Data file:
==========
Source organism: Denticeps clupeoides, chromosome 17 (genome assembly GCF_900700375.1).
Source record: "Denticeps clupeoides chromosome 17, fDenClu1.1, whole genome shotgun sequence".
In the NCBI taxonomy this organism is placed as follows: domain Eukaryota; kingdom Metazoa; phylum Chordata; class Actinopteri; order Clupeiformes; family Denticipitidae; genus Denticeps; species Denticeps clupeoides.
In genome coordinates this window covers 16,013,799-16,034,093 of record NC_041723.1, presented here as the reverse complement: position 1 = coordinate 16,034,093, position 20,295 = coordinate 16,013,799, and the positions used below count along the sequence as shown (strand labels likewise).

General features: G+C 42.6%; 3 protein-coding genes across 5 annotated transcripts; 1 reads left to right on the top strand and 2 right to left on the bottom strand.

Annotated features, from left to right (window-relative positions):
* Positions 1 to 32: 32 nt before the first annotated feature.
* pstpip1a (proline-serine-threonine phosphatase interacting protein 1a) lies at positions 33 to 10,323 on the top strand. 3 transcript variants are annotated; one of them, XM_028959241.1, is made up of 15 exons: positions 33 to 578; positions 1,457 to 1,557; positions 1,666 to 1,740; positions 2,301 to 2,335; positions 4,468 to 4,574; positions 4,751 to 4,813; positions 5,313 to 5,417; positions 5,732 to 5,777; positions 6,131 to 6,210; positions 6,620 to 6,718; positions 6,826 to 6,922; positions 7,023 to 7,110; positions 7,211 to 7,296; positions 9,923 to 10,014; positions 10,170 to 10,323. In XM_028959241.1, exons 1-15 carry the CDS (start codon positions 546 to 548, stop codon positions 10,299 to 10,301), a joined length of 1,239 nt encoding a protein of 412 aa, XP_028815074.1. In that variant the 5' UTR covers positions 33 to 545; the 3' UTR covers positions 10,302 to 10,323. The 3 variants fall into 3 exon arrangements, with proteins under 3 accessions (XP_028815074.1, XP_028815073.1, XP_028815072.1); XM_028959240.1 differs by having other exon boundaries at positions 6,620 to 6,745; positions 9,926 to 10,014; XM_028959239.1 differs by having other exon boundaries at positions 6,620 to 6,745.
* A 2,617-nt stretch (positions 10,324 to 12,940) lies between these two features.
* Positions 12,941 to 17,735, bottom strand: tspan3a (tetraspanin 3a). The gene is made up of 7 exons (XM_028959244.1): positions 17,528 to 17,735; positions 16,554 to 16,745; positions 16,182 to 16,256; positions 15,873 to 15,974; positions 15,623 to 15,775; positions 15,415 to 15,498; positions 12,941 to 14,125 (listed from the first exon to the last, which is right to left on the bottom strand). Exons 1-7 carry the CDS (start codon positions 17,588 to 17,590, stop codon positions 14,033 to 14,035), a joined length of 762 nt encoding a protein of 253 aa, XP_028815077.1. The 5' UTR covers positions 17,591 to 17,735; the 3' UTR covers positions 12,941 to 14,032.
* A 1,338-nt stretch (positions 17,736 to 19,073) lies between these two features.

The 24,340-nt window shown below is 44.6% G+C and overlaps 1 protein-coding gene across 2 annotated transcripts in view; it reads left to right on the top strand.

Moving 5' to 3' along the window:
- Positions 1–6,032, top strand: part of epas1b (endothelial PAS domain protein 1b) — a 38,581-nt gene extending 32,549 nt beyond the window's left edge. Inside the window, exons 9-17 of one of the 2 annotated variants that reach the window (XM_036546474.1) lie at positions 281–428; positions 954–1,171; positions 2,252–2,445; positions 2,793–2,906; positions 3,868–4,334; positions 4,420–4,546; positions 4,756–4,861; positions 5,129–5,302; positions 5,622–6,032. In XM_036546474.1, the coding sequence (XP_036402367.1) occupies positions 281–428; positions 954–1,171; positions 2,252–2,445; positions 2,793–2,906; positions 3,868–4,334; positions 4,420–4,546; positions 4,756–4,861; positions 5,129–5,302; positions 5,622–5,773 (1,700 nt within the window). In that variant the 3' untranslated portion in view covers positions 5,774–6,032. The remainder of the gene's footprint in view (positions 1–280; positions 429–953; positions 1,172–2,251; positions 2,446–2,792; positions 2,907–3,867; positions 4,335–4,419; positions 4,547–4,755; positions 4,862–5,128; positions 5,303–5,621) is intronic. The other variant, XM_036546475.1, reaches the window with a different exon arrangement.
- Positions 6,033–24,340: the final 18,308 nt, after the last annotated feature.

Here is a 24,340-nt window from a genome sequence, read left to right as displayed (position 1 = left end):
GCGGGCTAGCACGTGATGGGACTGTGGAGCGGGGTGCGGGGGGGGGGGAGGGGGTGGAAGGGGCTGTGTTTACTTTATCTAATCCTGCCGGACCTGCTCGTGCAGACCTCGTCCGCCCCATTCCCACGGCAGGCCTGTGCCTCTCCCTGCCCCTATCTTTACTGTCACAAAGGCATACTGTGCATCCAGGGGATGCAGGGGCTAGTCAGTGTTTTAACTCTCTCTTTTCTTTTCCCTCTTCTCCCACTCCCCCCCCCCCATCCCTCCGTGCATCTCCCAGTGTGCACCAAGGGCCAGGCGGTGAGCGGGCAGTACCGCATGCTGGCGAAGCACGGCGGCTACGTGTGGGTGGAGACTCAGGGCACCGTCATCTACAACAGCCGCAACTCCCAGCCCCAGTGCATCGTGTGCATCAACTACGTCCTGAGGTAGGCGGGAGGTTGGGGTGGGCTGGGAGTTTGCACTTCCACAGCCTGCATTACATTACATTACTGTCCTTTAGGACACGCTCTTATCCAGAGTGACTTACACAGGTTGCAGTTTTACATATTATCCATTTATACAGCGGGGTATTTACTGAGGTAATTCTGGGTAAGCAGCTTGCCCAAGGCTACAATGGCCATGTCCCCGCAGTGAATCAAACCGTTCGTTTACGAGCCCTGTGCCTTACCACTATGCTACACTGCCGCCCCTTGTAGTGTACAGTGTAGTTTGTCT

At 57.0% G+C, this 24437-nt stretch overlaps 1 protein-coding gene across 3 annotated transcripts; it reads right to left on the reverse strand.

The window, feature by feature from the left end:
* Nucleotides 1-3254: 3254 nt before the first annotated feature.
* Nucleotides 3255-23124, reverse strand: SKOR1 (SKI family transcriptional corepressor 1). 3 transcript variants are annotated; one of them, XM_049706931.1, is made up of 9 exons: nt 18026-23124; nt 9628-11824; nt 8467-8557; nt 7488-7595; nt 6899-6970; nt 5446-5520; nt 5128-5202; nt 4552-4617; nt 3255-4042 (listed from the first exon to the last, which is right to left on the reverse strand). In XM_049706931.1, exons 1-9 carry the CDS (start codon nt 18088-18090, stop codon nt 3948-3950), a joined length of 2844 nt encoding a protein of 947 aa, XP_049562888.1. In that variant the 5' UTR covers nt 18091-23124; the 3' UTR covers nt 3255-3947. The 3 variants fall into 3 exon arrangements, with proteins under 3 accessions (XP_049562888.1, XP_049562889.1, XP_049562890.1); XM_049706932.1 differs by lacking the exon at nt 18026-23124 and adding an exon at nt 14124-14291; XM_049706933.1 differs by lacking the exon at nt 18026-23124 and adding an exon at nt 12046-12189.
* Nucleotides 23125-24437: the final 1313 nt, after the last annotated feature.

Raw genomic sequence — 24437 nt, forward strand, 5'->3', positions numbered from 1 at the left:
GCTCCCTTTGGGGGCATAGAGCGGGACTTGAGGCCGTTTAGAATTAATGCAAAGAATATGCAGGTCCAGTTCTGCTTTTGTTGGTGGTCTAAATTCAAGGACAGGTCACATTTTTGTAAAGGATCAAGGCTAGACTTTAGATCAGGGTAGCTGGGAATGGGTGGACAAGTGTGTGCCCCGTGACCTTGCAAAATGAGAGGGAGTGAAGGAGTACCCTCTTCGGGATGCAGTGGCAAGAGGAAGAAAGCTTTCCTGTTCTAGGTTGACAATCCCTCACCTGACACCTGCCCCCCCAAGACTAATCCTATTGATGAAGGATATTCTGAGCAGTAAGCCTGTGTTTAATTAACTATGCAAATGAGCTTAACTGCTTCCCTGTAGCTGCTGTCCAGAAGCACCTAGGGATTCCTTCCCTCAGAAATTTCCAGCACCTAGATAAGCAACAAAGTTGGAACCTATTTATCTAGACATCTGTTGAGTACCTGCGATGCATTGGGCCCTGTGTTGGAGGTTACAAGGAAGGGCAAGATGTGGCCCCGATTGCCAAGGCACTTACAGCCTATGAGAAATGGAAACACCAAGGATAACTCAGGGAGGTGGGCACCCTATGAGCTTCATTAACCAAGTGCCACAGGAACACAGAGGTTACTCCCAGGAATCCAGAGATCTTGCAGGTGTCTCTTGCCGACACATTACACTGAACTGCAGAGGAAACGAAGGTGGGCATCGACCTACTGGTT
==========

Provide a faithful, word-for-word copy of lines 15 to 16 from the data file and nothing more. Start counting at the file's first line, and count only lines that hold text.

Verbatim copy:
- Positions 6,033–24,340: the final 18,308 nt, after the last annotated feature.

Here is a 24,340-nt window from a genome sequence, read left to right as displayed (position 1 = left end):